Amita Co. artists: Minai, Torahiko Kanamori, Takeshi

Tsukada Shukyo [塚田秀鏡] (1848 ~ 1918)

Tsukada Shukyo

Tsukada Shukyo was born on September 14, 1848, in Edo (today Tokyo) under the name of Renzaburō (錬三郎). His father, Dohi Yoshichika (土肥義周), was a Saya (鞘) maker and worked for the Akimoto clan (秋元氏), the daimyō of the Tatebayashi domain (館林藩), located in Kōzuke Province (today Gunma Prefecture). In 1859, at the age of 11, Shukyo was adopted by a swordsmith Tsukada Naogami (塚田直鏡).
At the age of 15 Shukyo began to study the metalwork (kinkō) craft under Katsumi Kansai (勝見完斎, 1831~1896). He then studied painting under Shibata Zeshin (柴田是真, 1807~1891). His biological father, Dohi Yoshichika, died when Shukyo was 20. The same year Shukyo became a student of an engraver Kanō Natsuo (加納夏雄).
As a tribute to his masters, Zeshin and Natsuo, Shukyo took one kanji from the name of each and combined them to his "Shin'yūsai" (真雄斎). Shukyo had several other pseudonyms: "Kitsusensai" (橘選斎), "Shin'isai" (真惟斎) and "Kōsai" (香斎). At the age of 26, he carved a sword for the Emperor Meiji. After the Haito Edict (1876), that prohibited wearing swords, Shukyo received orders from the Home Ministry. In 1886 Shukyo had the honour of demonstrating his craft in front of the Emperor.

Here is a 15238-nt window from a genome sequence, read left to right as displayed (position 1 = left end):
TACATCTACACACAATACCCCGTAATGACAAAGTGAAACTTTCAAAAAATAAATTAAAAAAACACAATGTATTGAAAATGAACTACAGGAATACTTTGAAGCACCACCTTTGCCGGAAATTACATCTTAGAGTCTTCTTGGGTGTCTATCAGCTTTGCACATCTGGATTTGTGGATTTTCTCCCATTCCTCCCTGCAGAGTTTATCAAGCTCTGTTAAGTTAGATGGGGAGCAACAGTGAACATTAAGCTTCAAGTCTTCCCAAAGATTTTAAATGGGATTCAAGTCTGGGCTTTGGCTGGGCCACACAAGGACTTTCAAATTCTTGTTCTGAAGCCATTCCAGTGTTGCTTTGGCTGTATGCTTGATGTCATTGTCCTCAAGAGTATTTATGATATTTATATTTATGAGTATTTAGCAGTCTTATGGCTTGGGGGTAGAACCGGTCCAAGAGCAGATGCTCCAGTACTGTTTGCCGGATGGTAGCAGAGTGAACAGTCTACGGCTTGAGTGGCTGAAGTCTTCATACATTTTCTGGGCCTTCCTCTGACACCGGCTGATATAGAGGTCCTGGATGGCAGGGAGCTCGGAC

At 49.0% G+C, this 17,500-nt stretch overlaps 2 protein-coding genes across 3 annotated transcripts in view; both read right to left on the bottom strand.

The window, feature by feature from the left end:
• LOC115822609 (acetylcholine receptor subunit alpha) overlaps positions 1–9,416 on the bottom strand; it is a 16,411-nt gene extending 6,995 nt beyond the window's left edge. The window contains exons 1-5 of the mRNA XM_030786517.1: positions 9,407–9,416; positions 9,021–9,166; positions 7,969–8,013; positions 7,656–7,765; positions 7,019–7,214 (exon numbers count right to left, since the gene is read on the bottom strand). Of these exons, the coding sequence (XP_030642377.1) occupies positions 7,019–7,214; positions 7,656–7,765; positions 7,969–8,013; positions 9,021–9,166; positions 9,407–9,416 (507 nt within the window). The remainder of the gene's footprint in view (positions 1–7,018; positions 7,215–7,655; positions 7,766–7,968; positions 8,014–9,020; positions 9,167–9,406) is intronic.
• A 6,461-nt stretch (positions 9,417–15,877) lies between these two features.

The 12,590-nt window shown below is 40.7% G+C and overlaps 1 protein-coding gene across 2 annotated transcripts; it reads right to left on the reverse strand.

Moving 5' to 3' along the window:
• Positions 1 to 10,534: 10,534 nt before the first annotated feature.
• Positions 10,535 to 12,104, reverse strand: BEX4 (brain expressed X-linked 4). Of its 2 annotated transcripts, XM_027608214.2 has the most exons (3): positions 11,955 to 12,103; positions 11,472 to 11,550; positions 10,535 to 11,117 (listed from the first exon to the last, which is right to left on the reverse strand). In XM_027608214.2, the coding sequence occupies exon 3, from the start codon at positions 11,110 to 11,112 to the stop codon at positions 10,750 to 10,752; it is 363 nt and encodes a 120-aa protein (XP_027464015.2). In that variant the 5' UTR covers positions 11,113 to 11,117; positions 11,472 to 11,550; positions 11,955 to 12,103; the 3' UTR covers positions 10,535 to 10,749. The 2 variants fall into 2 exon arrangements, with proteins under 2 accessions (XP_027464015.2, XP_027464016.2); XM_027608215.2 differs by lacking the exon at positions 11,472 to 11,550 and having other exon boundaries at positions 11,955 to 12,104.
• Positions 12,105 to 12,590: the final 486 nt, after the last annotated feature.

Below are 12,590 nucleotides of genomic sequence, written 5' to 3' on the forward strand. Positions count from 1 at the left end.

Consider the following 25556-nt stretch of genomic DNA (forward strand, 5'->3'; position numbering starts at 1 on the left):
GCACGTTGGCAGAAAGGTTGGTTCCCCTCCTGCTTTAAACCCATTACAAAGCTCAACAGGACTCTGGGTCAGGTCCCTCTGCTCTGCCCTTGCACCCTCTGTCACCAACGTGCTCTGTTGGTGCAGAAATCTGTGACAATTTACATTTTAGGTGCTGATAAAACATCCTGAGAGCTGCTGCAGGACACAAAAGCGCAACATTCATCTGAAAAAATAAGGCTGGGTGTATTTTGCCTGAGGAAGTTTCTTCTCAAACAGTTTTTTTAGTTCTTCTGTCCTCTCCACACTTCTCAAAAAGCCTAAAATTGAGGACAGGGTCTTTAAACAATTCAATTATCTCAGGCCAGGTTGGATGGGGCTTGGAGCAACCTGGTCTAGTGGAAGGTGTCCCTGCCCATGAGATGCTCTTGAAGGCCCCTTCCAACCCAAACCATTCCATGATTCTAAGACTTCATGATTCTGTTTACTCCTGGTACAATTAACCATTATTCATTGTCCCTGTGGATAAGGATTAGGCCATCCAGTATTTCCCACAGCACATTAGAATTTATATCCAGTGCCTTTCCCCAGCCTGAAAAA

In 1881 Shukyo presented his work of a carved crab on iron at the 2nd National Industrial Exhibition held in Tokyo. From 1890s Tsukada Shukyo participated in several world expositions: World's Columbian Exposition (Chicago, 1893), Exposition Universelle (Paris, 1900), Louisiana Purchase Exposition (St. Louis, 1904), Japan-British Exhibition (London, 1915) and others, winning several awards.

Cigarette case by Tsukada Shukyo. Shibuichi and gold. Tokyo National Museum.

Many of the Shukyo's works were small items, typical of the time, such as cigarette cases and miniature vases that were made both for export and practical use.
On December 18, 1913, Tsukada Shukyo became an Imperial Household Artist (帝室技芸員, Teishitsu Gigei-in), who is an artist who was officially appointed by the Imperial Household Agency of Japan to create works of art for the Tokyo Imperial Palace and other imperial residences. The system came into being during the Meiji period in 1890 and was discontinued after the end of World War II. From 1890 to 1944, only 79 individuals were appointed to the position, including Tsukada Shukyo, who also is one of the only two engravers in this list (the other one is his teacher, Kanō Natsuo). Tsukada was also promoted to the rank of Jushichii (従七位), one of the ranks in the Japanese rank system of the time.

Tsukada Shukyo's grave in Yanaka Cemetery, engraved with 帝室技芸員従七位塚田秀鏡墓 ("the tomb of the Imperial House Artist, Jushichii, Tsukada Shukyo").

Tsukada Shukyo died on December 29, 1918, at the age of 71 at his home in Yushima, Tokyo. He was buried in Yanaka Cemetery (block 9, grave 26).

Examples (from the web)